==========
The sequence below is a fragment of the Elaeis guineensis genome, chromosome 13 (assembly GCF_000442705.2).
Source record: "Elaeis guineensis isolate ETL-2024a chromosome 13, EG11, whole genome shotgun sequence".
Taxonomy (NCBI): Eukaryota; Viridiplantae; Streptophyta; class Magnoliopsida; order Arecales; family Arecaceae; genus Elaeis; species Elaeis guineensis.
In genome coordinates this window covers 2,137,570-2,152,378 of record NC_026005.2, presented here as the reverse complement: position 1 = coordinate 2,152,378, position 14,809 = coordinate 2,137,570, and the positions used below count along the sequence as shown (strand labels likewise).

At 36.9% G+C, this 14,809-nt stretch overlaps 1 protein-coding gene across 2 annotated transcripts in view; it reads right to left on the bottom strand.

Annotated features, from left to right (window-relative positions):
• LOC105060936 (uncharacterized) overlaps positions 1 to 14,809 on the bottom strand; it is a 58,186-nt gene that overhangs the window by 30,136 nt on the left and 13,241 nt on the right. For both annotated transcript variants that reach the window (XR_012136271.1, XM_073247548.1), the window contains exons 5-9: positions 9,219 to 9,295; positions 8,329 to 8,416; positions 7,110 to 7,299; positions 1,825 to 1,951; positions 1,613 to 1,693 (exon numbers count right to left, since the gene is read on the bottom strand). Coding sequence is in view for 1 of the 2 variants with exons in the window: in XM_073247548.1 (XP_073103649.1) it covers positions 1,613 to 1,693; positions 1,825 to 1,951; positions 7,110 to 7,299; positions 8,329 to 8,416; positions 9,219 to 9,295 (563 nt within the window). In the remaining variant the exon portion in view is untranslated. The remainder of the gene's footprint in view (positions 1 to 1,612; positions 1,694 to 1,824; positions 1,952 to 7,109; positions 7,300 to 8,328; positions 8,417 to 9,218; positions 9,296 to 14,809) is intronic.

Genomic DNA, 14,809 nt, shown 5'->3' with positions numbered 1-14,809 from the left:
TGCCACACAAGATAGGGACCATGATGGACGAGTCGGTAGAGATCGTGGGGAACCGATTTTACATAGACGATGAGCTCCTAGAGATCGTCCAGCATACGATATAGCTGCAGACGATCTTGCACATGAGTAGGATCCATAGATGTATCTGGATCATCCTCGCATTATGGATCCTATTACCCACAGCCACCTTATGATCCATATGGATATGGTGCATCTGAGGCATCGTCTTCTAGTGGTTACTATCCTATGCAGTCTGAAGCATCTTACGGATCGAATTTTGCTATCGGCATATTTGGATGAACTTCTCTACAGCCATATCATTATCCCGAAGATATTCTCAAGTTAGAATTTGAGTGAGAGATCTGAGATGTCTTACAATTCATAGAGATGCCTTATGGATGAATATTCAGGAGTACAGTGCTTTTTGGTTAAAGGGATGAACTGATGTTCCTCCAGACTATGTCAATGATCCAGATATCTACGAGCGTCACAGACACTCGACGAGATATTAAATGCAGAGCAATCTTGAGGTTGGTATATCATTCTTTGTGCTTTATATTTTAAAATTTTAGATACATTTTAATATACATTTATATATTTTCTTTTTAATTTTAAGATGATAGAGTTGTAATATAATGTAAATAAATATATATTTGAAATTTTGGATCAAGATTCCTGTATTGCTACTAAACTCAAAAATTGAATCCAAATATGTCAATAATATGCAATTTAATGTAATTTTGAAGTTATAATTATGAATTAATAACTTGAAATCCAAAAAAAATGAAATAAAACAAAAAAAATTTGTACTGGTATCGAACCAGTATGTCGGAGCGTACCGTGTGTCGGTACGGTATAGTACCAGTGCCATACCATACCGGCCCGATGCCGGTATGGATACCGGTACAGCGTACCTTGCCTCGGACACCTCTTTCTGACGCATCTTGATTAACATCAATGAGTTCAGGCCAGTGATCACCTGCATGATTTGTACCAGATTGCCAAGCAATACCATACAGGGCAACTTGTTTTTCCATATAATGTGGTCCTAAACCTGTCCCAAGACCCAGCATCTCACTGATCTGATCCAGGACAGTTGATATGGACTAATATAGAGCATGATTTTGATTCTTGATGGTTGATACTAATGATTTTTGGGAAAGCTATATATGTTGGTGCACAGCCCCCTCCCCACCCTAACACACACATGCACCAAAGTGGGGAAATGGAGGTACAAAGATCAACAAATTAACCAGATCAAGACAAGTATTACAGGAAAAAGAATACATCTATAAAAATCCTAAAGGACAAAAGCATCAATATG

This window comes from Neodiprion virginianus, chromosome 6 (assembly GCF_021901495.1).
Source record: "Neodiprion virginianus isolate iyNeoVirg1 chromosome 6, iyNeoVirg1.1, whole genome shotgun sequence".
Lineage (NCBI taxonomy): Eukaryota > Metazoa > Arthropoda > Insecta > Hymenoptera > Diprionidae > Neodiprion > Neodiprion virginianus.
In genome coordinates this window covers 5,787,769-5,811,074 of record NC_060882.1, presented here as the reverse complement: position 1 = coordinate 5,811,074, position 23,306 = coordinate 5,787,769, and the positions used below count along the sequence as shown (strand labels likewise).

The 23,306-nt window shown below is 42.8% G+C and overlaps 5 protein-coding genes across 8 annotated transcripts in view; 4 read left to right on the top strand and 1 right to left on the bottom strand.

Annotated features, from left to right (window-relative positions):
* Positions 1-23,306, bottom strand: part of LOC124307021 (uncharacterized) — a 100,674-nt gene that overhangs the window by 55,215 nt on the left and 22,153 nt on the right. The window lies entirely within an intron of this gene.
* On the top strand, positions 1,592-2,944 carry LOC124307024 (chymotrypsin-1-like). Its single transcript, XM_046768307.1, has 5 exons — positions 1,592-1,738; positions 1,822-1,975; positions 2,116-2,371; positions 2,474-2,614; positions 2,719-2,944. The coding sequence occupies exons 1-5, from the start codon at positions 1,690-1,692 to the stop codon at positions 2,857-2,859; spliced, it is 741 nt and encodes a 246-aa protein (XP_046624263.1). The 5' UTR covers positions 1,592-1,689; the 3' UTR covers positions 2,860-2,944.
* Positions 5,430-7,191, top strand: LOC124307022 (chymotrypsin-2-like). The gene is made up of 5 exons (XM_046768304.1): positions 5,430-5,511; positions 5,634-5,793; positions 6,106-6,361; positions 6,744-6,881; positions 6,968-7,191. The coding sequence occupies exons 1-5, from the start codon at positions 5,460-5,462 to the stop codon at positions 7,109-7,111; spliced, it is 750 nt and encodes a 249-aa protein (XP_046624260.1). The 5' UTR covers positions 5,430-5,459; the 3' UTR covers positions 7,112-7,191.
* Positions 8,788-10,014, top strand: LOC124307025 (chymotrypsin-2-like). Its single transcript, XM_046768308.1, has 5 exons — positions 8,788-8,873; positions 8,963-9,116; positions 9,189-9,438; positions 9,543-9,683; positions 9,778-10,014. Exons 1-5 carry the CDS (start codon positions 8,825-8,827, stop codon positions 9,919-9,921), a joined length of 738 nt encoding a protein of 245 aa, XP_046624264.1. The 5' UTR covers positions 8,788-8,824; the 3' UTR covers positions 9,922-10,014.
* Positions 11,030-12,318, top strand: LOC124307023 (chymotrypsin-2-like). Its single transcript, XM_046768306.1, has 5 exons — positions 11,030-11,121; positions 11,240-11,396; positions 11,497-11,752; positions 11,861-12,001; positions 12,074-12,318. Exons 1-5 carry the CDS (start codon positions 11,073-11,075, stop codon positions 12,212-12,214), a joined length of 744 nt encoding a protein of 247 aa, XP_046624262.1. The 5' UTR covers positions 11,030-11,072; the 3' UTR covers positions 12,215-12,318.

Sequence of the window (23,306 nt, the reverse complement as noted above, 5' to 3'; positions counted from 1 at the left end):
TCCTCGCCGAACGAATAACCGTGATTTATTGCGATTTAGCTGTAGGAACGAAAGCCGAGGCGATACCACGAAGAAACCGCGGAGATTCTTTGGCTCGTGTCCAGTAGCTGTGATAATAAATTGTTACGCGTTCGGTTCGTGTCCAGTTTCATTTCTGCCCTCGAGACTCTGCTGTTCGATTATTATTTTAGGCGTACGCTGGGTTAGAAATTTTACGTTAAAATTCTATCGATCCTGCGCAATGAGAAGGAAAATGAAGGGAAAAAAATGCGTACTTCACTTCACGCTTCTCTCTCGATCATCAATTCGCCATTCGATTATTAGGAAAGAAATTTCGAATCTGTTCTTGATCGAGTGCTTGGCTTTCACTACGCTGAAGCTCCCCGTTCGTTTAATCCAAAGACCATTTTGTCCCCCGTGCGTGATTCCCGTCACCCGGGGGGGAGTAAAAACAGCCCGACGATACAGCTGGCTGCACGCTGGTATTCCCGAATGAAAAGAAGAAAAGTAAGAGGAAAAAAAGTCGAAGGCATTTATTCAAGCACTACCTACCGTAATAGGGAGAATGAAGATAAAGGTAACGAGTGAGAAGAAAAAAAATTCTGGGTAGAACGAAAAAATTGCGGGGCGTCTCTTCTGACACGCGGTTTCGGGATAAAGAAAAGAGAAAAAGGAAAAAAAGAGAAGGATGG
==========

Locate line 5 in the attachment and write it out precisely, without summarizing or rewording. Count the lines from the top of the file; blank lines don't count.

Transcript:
At 36.9% G+C, this 14,809-nt stretch overlaps 1 protein-coding gene across 2 annotated transcripts in view; it reads right to left on the bottom strand.